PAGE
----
Gexa Energy Learning Center

Energy conservation to incorporate into your daily life

We hear a lot about energy conservation these days. As the renewable energy sector continues to develop and Americans become more concerned about air quality, more people are realizing the importance of incorporating sustainability efforts into their daily lives.

Reducing energy usage helps to decrease the amount of greenhouse gases going into the atmosphere. Plus, aside from the environmental benefits, energy conservation may come with financial savings. While it can be difficult to change our habits, there are many small but impactful steps you can take every day that can save energy and money.

Think about your lighting

According to the U.S. Energy Information Administration, lighting accounts for 15 percent of the average home energy bill. Luckily, there are several easy-to-implement ways to reduce the amount of electricity your lights are using.

For one, you can make a gradual switch to halogen incandescent, CFL and LED light bulbs. Though these bulbs are more expensive than traditional incandescents, much of that cost will eventually be recovered in energy savings. As the U.S. Energy Department noted, switching out the bulbs in just five of your most frequently used light fixtures could save you as much as $75 a year.

Another simple solution? Avoid overhead lighting. Making the most out of your natural lighting by opening curtains or blinds may eliminate the need for artificial light for a few hours of the day. Instead of lighting an entire room, you can also utilize smaller accent lamps to illuminate specific areas, such as using a small lamp by your favorite place to read.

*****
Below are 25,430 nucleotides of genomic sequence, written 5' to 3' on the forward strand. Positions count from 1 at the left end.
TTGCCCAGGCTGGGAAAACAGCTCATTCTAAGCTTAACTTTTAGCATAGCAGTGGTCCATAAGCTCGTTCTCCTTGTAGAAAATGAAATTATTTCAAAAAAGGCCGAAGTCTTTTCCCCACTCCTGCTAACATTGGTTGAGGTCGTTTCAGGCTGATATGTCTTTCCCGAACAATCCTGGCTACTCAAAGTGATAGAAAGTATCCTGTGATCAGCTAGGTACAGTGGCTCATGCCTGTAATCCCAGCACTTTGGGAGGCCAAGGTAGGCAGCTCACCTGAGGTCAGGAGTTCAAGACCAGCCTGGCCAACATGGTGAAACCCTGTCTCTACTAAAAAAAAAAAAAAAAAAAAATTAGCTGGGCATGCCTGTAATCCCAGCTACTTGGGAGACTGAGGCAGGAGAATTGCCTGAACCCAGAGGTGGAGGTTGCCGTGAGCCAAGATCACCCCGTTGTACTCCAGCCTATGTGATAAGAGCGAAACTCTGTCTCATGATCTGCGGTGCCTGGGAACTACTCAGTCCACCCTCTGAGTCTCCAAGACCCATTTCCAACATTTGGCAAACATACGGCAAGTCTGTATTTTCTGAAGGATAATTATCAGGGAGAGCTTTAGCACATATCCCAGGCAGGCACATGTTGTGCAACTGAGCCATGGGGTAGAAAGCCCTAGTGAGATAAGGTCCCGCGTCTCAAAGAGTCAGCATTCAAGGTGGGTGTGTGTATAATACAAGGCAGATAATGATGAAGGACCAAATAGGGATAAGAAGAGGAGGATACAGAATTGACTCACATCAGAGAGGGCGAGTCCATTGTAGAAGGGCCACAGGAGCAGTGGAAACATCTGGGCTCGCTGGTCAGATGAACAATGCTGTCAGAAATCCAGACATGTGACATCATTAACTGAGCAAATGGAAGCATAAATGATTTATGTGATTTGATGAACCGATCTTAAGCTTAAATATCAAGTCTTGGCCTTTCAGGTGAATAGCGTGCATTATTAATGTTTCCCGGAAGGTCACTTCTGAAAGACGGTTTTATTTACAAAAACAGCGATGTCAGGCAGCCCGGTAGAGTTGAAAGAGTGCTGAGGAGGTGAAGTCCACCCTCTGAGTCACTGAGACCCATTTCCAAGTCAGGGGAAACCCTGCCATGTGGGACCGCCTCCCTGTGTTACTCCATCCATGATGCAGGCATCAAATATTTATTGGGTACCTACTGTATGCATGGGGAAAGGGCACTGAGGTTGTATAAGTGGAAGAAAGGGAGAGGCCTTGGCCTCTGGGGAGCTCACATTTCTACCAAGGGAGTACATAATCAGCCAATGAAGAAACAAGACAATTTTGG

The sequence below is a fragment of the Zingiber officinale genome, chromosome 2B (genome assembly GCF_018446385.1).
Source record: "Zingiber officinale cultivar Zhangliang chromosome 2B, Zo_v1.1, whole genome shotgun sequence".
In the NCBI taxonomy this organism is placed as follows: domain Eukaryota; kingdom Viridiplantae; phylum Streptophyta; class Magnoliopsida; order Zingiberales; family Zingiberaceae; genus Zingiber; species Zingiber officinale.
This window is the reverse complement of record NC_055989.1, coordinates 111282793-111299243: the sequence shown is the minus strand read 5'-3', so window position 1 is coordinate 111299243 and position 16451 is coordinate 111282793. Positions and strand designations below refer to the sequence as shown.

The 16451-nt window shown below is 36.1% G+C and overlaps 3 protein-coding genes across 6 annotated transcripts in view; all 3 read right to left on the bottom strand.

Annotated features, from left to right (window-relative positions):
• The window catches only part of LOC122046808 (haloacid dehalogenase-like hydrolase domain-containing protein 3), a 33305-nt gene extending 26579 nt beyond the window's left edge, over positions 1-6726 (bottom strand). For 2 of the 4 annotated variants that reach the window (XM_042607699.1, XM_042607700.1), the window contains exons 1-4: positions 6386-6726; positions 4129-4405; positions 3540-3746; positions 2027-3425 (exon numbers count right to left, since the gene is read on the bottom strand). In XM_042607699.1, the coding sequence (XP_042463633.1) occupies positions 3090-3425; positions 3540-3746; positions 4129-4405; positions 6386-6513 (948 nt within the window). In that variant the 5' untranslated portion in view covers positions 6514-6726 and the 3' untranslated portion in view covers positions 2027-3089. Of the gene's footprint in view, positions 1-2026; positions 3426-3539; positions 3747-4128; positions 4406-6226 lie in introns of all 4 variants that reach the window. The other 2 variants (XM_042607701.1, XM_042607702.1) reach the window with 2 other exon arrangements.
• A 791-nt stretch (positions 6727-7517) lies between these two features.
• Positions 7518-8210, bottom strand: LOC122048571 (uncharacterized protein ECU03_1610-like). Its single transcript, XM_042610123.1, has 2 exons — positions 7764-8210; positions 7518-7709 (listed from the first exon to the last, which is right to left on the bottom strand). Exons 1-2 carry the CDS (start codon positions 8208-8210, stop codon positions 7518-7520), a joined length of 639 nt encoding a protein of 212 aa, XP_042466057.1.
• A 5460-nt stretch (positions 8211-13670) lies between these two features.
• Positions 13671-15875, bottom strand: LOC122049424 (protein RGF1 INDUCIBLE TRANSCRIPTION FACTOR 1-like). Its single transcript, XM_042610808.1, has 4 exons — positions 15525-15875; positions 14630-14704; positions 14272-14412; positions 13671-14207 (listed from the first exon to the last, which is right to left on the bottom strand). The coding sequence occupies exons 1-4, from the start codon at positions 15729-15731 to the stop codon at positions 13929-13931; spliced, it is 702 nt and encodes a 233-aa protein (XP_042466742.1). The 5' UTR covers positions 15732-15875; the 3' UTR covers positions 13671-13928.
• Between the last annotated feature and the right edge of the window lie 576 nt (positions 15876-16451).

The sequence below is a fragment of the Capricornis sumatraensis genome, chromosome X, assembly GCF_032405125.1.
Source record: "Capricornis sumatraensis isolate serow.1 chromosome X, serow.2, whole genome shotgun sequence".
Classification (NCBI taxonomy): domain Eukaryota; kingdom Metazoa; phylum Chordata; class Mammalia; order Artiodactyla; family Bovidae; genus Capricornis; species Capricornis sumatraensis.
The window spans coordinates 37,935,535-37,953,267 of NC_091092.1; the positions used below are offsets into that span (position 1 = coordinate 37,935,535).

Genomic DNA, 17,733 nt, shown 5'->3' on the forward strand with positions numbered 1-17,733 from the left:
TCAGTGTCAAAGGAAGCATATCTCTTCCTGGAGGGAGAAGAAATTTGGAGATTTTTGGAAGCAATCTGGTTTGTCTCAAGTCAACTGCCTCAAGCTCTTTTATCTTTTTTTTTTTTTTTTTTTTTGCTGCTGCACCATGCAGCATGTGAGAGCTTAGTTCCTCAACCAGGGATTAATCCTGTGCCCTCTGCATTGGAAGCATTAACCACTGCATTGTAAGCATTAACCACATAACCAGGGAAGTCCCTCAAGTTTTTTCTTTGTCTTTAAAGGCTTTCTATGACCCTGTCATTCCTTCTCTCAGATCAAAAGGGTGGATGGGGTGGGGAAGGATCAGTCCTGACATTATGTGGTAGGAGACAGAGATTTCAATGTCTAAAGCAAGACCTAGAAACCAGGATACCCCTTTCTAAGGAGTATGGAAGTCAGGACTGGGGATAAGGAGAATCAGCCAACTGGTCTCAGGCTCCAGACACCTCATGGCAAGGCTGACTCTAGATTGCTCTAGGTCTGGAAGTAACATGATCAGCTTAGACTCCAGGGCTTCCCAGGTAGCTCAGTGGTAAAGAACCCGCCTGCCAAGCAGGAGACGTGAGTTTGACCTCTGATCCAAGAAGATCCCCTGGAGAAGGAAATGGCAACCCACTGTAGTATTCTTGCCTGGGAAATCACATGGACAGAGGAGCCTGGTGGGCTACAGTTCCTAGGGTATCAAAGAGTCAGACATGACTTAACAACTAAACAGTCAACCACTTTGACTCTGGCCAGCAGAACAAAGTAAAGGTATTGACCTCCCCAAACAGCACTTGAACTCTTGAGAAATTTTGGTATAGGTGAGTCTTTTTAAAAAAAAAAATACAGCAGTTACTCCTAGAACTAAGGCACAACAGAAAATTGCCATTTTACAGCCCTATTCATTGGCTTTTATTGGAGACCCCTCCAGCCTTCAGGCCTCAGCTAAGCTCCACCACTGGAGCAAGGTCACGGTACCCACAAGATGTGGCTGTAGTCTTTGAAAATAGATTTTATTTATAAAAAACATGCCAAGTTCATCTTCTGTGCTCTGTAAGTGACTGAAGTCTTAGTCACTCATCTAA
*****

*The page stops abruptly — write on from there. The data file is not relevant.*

A simple way to save electricity? Turn off the lights and use natural light whenever possible.A simple way to save electricity? Turn off the lights and use natural light whenever possible.

Unplug and save

You might not realize it, but even if you're not using an appliance, it might still be pulling energy. As the Natural Resource Defense Council suggested, if you have appliances that you use infrequently, such as an extra refrigerator in your garage, you should unplug these devices to make sure their motors aren't running unnecessarily. While it is a minor inconvenience to remember to pull the plugs, it can make a big difference. The NRDC found unplugging unused appliances could shave $600 off your utility bill over five years.

Don't forget your tech

The Internet is increasingly becoming a bigger part of our lives and the devices we use to access it can be big energy wasters. As the Energy Department advised, taking a few simple steps to control the power management of your devices can make a difference. Using the sleep or hibernate mode on your laptop or desktop computer can save as much as $30 a year, the agency found.

Your chargers will also continue to use energy if you leave them plugged in, even if they are no longer charging your device. While the expense that energy is adding to your electric bill is pretty minimal, it is contributing to your carbon footprint. Cell phone chargers create carbon dioxide, and as CNET reported, the global amount is pretty significant – an estimated 6.4 megatons of greenhouse gases are created by smartphone charging annually. You can do your part to easily cut down on CO2 emissions by taking your charger out of the socket when not in use.

Gexa Energy is committed to a more sustainable future for Texas and the U.S. As part of the NextEra family of companies, Gexa supports the development of renewable energy resources and promotes education about energy conservation. For more energy saving tips, be sure to visit